Johnson’s bill could stumble as soon as it clears first hurdle
DUP oppose Rees-Mogg plan to usher timetable motion through parliament at breakneck speed
Leader of the House of Commons Jacob Rees Mogg. Photograph: Jessica Taylor/UK Parliament
Boris Johnson can look forward to a rare Commons victory on Tuesday when MPs are expected to vote in favour of taking his Withdrawal Agreement Bill (WAB) across its first parliamentary hurdle, the second reading. But he was scrambling on Monday to find the votes to pass the Bill’s programme motion, the timetable for its passage through Westminster.
House leader Jacob Rees-Mogg on Monday announced a plan to move the Bill through at breakneck speed, with the debate starting in the Commons on Tuesday and MPs voting on Thursday before the legislation moves to the Lords.
The DUP’s chief whip Jeffrey Donaldson told Mr Rees-Mogg that the timetable was inadequate for the scrutiny of such an important piece of legislation. Some of the expelled Conservatives who support the Bill are also expected to join opposition parties in voting against the programme motion.
If the government loses the vote on the timetable, Johnson will miss his chance to take Britain out of the EU by October 31st (even if he wins it, the European Parliament would need to schedule a special session to ratify the deal in time to reach the deadline). Mr Rees-Mogg told MPs on Monday that a vote against the programme motion was a vote against delivering Brexit on time and if it loses, the government could withdraw the Bill and seek a general election.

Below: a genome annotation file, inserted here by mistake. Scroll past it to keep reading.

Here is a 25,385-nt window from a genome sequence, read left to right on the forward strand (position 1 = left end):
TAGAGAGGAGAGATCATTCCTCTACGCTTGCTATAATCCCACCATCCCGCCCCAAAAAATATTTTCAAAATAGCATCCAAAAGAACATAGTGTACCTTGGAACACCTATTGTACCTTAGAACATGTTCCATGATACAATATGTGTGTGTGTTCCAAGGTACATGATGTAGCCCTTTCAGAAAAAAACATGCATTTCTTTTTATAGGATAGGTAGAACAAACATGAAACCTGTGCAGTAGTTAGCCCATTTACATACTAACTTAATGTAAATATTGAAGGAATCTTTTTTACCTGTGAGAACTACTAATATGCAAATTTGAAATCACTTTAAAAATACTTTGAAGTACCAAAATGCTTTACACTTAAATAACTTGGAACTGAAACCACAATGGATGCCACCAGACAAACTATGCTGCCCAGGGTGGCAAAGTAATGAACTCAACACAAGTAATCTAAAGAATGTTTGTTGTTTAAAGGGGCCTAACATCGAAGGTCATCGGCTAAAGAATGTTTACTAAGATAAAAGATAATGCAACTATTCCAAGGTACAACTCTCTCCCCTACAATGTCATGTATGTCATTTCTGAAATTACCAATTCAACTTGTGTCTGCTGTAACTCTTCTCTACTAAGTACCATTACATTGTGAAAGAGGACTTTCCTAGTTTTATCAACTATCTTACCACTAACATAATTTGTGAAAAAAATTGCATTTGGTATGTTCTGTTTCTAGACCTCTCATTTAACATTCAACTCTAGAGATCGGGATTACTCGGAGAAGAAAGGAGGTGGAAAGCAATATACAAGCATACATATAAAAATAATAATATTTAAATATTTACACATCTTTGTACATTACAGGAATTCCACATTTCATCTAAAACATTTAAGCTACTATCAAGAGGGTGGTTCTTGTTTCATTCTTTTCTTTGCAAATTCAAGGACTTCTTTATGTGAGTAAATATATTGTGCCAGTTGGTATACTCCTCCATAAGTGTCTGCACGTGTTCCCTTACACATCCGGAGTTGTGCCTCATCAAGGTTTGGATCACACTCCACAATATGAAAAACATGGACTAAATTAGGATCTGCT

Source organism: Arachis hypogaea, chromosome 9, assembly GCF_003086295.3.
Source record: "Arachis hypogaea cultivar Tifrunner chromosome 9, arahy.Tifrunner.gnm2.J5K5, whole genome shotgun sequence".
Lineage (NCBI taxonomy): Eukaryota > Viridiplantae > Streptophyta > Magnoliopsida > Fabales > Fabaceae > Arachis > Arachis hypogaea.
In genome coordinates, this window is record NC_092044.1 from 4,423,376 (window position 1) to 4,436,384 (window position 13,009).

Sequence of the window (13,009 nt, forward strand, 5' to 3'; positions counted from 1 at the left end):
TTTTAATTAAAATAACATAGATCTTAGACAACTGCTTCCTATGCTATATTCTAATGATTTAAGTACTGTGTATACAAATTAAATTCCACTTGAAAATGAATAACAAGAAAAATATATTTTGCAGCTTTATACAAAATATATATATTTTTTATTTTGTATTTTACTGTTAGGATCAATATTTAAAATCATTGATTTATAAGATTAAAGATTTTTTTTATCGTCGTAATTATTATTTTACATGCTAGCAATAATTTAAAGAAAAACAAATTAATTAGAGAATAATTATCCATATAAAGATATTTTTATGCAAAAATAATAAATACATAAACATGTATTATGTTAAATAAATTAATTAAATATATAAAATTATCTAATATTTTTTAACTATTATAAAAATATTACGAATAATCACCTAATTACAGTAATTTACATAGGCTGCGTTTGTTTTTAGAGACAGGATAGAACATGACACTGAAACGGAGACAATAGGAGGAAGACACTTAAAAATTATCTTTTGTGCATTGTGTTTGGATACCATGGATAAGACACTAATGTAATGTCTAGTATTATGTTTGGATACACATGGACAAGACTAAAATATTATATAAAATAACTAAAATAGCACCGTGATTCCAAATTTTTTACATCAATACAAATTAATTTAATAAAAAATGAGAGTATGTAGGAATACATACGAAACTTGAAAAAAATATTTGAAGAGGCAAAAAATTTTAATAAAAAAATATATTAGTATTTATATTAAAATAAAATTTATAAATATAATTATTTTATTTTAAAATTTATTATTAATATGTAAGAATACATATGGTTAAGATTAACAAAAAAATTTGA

If the Bill does proceed, MPs will seek to amend it and Labour has said it will back amendments seeking to oblige the government to attempt to negotiate a customs union with the EU and to put the Brexit deal to a referendum.
The Bill allows MPs to vote on the government’s negotiating mandate for Britain’s future relationship with the EU but that mandate “must be consistent with the political declaration” accompanying the withdrawal agreement. This says that Britain will seek a free-trade agreement with the EU, not a customs union.
Downing Street said on Monday that it was continuing to engage with the DUP with a view to offering some assurances through domestic legislation that would help to ease their disquiet over the consent mechanism for arrangements for Northern Ireland. But the DUP has not yet heard anything from the government that reassures them and the revelation on Monday that Northern Ireland businesses will have to complete declarations for goods they ship to Britain has fuelled unionist anger further.